This is not how we want our users to play our game so we need to provide a way to infinitely spawn the Knifes.
 

Spawning Infinite Knifes

To spawn the Knifes all the time while the game is running we are going to use the Invoke function.
 
This a function built in Unity that we can use to execute a custom function that we created.
 
And not only that, but we can also provide the time in seconds when we want to execute that function.
 
So the first thing that we will do is create two new global variables above the Start function that we will use to randomize the spawning time:
 
				
					[SerializeField]
    private float minSpawnTime = 1f, maxSpawnTime = 3f;
				
			
Now we are going to use the two variables with the Invoke function to call the SpawnKnife function with a random timer:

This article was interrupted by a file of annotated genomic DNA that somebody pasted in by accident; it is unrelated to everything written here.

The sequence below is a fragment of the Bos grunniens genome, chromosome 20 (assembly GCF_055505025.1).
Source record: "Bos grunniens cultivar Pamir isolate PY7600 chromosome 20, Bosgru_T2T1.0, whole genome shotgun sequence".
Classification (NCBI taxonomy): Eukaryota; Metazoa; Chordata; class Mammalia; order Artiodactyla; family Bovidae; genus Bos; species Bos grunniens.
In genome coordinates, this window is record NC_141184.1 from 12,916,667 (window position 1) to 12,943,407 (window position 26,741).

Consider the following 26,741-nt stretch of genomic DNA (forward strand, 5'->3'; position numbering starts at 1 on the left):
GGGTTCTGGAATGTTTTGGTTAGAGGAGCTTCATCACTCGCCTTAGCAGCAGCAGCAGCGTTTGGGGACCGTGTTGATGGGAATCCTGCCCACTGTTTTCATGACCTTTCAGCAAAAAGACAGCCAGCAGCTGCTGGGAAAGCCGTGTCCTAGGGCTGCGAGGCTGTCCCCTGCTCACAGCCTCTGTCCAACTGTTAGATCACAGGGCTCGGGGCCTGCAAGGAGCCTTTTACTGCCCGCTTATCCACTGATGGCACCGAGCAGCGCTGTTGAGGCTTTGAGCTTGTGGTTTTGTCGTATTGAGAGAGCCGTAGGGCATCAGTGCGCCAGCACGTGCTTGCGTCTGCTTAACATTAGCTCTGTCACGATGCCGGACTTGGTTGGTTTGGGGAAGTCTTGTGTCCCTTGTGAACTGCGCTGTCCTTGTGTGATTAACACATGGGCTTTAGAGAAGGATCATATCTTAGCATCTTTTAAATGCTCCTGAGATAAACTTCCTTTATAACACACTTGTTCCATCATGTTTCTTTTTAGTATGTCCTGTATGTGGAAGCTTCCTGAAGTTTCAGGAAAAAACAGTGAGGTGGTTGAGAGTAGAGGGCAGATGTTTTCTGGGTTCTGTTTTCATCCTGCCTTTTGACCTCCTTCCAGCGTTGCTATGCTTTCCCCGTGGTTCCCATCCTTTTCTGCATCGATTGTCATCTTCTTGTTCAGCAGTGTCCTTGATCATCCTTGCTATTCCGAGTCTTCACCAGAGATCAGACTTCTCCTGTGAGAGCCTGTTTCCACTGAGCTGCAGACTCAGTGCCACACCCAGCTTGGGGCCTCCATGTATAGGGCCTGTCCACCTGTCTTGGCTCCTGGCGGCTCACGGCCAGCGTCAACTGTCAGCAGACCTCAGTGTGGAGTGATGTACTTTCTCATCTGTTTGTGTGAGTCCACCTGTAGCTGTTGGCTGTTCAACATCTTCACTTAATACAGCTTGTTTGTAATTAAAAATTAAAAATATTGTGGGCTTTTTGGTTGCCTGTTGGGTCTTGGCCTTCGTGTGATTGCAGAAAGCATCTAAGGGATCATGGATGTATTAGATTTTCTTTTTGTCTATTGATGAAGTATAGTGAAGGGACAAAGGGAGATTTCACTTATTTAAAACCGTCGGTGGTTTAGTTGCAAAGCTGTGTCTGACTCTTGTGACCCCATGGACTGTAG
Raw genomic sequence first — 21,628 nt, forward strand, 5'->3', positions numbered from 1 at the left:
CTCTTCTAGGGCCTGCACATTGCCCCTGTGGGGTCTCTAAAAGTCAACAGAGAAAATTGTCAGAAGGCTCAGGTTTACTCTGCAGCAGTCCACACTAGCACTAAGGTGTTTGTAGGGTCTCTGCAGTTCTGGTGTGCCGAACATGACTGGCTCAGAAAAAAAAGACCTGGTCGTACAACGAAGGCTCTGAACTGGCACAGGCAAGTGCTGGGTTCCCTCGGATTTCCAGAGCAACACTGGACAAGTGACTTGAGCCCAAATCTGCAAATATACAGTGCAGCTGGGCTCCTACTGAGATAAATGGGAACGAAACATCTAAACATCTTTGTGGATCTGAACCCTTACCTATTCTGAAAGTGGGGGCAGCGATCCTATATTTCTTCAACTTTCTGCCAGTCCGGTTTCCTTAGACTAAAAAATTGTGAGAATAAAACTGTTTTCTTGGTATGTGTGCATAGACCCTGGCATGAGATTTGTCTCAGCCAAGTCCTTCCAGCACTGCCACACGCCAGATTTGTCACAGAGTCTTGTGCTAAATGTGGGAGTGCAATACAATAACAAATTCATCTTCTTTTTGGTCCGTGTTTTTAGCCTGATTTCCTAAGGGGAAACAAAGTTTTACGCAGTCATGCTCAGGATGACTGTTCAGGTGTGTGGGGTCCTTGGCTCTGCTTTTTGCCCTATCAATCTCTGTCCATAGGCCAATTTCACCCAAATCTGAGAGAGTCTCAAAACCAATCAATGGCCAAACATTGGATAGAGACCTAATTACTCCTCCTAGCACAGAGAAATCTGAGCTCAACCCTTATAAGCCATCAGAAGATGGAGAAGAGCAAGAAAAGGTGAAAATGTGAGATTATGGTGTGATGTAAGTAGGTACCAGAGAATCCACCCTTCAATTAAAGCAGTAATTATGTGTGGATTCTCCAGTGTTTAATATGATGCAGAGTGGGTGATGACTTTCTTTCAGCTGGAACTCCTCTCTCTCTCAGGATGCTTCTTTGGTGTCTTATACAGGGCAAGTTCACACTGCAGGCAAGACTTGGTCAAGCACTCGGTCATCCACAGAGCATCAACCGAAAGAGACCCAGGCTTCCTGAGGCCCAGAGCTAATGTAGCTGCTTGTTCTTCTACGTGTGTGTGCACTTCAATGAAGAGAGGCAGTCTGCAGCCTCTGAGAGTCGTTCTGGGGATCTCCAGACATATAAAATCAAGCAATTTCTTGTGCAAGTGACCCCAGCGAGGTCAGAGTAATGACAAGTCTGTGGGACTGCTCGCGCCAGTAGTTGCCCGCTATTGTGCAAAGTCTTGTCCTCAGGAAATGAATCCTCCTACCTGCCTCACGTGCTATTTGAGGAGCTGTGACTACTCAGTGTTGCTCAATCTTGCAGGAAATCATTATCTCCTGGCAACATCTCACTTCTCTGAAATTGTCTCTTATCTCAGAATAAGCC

void Start()
    {
        Invoke("SpawnKnife", Random.Range(minSpawnTime, maxSpawnTime));
    }
				
			
The Invoke function takes two arguments, one is the string which represents the name of the function that the Invoke function will call, and the other is a float which represents seconds e.g. after how many seconds the Invoke function will call the function whose name we passed.
 
In our case, the Invoke function will call the SpawnKnife function after Random.Range(minSpawnTime, maxSpawnTime) which will randomize the Invoke time because again, Random.Range will return a random value between the two provided parameters.
 
This is the outcome of our new code:
 

The Invoke function spawned a new Knife after a random time interval, but it only spawned one Knife, what is the issue here?